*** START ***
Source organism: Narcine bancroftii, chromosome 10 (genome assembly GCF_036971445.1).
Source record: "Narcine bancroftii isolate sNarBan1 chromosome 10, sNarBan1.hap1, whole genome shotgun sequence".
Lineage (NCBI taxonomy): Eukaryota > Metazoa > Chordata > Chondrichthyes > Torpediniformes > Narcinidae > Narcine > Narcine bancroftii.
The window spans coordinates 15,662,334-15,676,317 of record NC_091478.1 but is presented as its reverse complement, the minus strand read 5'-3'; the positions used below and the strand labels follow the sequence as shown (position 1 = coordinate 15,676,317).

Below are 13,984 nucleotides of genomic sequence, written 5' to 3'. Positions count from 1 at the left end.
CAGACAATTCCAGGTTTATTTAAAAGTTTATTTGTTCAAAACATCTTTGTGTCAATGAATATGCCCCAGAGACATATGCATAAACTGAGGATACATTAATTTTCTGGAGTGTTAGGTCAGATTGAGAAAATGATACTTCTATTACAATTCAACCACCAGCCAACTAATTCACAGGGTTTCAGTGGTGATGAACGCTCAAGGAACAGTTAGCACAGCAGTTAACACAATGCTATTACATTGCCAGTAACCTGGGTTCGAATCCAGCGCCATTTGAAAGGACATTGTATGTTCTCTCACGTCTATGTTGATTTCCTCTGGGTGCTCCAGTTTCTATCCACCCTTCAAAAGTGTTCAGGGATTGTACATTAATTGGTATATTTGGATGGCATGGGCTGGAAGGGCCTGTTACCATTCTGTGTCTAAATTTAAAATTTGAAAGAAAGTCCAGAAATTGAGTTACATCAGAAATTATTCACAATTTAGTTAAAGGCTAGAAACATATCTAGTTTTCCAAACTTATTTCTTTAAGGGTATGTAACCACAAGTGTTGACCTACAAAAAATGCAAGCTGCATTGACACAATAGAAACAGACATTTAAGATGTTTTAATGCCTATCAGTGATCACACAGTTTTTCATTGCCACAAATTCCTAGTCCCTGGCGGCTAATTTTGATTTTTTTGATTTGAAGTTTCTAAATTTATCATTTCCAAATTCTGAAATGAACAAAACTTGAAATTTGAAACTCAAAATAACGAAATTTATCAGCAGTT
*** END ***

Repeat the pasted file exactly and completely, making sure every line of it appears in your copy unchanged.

Source organism: Narcine bancroftii, chromosome 10 (genome assembly GCF_036971445.1).
Source record: "Narcine bancroftii isolate sNarBan1 chromosome 10, sNarBan1.hap1, whole genome shotgun sequence".
Lineage (NCBI taxonomy): Eukaryota > Metazoa > Chordata > Chondrichthyes > Torpediniformes > Narcinidae > Narcine > Narcine bancroftii.
The window spans coordinates 15,662,334-15,676,317 of record NC_091478.1 but is presented as its reverse complement, the minus strand read 5'-3'; the positions used below and the strand labels follow the sequence as shown (position 1 = coordinate 15,676,317).

Below are 13,984 nucleotides of genomic sequence, written 5' to 3'. Positions count from 1 at the left end.
CAGACAATTCCAGGTTTATTTAAAAGTTTATTTGTTCAAAACATCTTTGTGTCAATGAATATGCCCCAGAGACATATGCATAAACTGAGGATACATTAATTTTCTGGAGTGTTAGGTCAGATTGAGAAAATGATACTTCTATTACAATTCAACCACCAGCCAACTAATTCACAGGGTTTCAGTGGTGATGAACGCTCAAGGAACAGTTAGCACAGCAGTTAACACAATGCTATTACATTGCCAGTAACCTGGGTTCGAATCCAGCGCCATTTGAAAGGACATTGTATGTTCTCTCACGTCTATGTTGATTTCCTCTGGGTGCTCCAGTTTCTATCCACCCTTCAAAAGTGTTCAGGGATTGTACATTAATTGGTATATTTGGATGGCATGGGCTGGAAGGGCCTGTTACCATTCTGTGTCTAAATTTAAAATTTGAAAGAAAGTCCAGAAATTGAGTTACATCAGAAATTATTCACAATTTAGTTAAAGGCTAGAAACATATCTAGTTTTCCAAACTTATTTCTTTAAGGGTATGTAACCACAAGTGTTGACCTACAAAAAATGCAAGCTGCATTGACACAATAGAAACAGACATTTAAGATGTTTTAATGCCTATCAGTGATCACACAGTTTTTCATTGCCACAAATTCCTAGTCCCTGGCGGCTAATTTTGATTTTTTTGATTTGAAGTTTCTAAATTTATCATTTCCAAATTCTGAAATGAACAAAACTTGAAATTTGAAACTCAAAATAACGAAATTTATCAGCAGTT